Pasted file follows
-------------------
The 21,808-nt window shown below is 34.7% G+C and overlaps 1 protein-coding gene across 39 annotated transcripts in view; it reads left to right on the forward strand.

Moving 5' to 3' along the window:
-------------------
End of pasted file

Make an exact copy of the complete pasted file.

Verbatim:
The 21,808-nt window shown below is 34.7% G+C and overlaps 1 protein-coding gene across 39 annotated transcripts in view; it reads left to right on the forward strand.

Moving 5' to 3' along the window: